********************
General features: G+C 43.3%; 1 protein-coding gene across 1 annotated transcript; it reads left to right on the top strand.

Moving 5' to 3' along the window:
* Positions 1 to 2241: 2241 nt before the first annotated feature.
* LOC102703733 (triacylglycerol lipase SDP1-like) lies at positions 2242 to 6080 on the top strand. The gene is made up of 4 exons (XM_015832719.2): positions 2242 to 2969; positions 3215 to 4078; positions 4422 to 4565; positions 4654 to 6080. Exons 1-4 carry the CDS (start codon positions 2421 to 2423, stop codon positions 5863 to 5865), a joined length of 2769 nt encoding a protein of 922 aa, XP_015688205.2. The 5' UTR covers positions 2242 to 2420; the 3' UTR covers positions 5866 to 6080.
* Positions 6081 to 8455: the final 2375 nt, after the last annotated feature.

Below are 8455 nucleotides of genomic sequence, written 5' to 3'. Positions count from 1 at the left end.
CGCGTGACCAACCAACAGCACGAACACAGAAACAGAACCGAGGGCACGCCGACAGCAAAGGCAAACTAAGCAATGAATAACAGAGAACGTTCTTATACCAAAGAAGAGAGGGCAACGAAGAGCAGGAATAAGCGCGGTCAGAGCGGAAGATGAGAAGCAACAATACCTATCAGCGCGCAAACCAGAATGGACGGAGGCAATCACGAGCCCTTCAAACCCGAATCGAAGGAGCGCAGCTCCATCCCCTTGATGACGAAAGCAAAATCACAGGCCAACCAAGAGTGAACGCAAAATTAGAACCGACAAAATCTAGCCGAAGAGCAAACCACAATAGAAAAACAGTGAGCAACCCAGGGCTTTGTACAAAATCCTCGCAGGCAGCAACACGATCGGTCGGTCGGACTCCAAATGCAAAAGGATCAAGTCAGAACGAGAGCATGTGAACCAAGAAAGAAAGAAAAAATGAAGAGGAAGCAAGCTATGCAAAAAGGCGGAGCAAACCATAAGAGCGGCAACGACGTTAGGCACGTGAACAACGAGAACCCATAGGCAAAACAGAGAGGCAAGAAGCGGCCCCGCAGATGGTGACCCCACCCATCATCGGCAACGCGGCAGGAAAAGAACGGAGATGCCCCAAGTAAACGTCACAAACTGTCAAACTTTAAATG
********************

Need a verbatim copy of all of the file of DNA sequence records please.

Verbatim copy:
General features: G+C 43.3%; 1 protein-coding gene across 1 annotated transcript; it reads left to right on the top strand.

Moving 5' to 3' along the window:
* Positions 1 to 2241: 2241 nt before the first annotated feature.
* LOC102703733 (triacylglycerol lipase SDP1-like) lies at positions 2242 to 6080 on the top strand. The gene is made up of 4 exons (XM_015832719.2): positions 2242 to 2969; positions 3215 to 4078; positions 4422 to 4565; positions 4654 to 6080. Exons 1-4 carry the CDS (start codon positions 2421 to 2423, stop codon positions 5863 to 5865), a joined length of 2769 nt encoding a protein of 922 aa, XP_015688205.2. The 5' UTR covers positions 2242 to 2420; the 3' UTR covers positions 5866 to 6080.
* Positions 6081 to 8455: the final 2375 nt, after the last annotated feature.

Below are 8455 nucleotides of genomic sequence, written 5' to 3'. Positions count from 1 at the left end.
CGCGTGACCAACCAACAGCACGAACACAGAAACAGAACCGAGGGCACGCCGACAGCAAAGGCAAACTAAGCAATGAATAACAGAGAACGTTCTTATACCAAAGAAGAGAGGGCAACGAAGAGCAGGAATAAGCGCGGTCAGAGCGGAAGATGAGAAGCAACAATACCTATCAGCGCGCAAACCAGAATGGACGGAGGCAATCACGAGCCCTTCAAACCCGAATCGAAGGAGCGCAGCTCCATCCCCTTGATGACGAAAGCAAAATCACAGGCCAACCAAGAGTGAACGCAAAATTAGAACCGACAAAATCTAGCCGAAGAGCAAACCACAATAGAAAAACAGTGAGCAACCCAGGGCTTTGTACAAAATCCTCGCAGGCAGCAACACGATCGGTCGGTCGGACTCCAAATGCAAAAGGATCAAGTCAGAACGAGAGCATGTGAACCAAGAAAGAAAGAAAAAATGAAGAGGAAGCAAGCTATGCAAAAAGGCGGAGCAAACCATAAGAGCGGCAACGACGTTAGGCACGTGAACAACGAGAACCCATAGGCAAAACAGAGAGGCAAGAAGCGGCCCCGCAGATGGTGACCCCACCCATCATCGGCAACGCGGCAGGAAAAGAACGGAGATGCCCCAAGTAAACGTCACAAACTGTCAAACTTTAAATG